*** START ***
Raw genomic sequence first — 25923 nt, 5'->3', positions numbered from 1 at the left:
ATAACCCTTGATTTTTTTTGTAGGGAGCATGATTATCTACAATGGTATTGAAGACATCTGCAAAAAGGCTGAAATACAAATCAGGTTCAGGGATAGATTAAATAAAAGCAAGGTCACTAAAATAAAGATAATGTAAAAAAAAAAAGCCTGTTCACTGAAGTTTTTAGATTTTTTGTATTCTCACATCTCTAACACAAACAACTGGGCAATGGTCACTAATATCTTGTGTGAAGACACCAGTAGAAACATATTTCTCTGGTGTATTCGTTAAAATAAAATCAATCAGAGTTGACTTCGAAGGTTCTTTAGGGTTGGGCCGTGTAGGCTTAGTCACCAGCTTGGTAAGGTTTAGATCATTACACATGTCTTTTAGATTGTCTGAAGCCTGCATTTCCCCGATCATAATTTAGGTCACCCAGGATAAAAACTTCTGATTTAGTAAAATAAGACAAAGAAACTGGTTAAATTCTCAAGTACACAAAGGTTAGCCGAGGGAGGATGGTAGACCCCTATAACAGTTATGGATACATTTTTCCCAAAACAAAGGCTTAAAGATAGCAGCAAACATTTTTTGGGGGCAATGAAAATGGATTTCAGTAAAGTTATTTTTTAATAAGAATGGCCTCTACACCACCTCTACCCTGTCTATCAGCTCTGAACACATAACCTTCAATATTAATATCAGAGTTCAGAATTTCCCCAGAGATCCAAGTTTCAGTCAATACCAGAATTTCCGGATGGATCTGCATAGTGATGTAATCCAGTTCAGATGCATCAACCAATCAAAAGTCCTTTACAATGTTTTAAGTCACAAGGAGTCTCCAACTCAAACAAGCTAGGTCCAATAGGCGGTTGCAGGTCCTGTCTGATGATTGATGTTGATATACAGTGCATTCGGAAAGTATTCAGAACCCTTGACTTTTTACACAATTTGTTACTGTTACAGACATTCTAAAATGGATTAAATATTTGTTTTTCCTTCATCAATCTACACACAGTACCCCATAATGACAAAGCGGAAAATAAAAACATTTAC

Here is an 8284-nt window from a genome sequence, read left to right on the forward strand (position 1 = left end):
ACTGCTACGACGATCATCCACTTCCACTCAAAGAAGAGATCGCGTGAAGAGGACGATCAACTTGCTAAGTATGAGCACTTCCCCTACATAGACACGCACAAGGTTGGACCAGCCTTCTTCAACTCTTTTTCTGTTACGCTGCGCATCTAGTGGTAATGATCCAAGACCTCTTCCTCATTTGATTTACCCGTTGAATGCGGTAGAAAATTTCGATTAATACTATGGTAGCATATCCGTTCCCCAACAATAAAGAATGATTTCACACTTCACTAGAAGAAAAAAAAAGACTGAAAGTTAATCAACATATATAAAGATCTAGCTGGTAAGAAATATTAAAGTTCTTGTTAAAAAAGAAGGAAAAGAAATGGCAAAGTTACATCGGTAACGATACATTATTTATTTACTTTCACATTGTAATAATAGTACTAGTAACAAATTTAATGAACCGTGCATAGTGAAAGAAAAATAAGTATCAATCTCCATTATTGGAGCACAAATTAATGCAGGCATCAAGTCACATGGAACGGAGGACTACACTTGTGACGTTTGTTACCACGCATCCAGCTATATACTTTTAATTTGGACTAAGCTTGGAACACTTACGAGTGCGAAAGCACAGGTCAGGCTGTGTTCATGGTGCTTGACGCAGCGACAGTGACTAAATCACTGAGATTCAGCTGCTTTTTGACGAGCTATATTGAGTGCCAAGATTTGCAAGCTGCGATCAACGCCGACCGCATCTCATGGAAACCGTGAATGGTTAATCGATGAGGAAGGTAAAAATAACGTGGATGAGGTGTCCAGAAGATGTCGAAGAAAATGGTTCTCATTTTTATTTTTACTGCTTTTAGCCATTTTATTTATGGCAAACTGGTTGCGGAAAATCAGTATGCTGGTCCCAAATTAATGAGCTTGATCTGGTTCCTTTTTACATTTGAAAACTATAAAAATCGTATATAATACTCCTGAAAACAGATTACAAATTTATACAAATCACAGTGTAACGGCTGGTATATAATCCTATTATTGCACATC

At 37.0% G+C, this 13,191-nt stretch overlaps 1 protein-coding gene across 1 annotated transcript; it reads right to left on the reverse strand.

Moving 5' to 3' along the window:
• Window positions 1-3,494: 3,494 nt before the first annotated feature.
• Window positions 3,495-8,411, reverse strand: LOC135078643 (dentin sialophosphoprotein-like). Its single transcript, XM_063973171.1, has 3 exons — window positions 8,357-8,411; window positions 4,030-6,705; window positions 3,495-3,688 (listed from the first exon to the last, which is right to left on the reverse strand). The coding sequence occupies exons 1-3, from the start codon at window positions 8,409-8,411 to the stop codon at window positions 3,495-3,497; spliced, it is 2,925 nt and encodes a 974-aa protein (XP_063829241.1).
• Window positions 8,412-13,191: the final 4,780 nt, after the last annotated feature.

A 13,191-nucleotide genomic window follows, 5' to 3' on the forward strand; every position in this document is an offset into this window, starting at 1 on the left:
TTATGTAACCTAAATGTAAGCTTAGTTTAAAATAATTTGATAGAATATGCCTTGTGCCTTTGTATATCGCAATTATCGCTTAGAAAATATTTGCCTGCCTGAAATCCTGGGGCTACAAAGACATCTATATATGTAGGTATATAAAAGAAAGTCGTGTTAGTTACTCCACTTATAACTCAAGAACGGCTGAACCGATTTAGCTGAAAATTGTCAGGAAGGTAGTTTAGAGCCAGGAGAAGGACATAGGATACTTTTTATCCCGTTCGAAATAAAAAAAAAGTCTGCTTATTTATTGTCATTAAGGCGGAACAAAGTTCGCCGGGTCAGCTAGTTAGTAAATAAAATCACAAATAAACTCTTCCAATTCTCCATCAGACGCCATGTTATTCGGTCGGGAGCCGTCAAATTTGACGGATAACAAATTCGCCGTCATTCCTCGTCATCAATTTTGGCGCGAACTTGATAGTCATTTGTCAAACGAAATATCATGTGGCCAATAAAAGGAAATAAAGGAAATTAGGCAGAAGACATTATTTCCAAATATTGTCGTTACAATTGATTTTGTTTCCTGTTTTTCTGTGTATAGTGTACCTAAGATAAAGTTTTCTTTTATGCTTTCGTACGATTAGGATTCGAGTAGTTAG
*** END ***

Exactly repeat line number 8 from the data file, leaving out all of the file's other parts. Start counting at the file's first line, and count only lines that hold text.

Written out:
• Window positions 3,495-8,411, reverse strand: LOC135078643 (dentin sialophosphoprotein-like). Its single transcript, XM_063973171.1, has 3 exons — window positions 8,357-8,411; window positions 4,030-6,705; window positions 3,495-3,688 (listed from the first exon to the last, which is right to left on the reverse strand). The coding sequence occupies exons 1-3, from the start codon at window positions 8,409-8,411 to the stop codon at window positions 3,495-3,497; spliced, it is 2,925 nt and encodes a 974-aa protein (XP_063829241.1).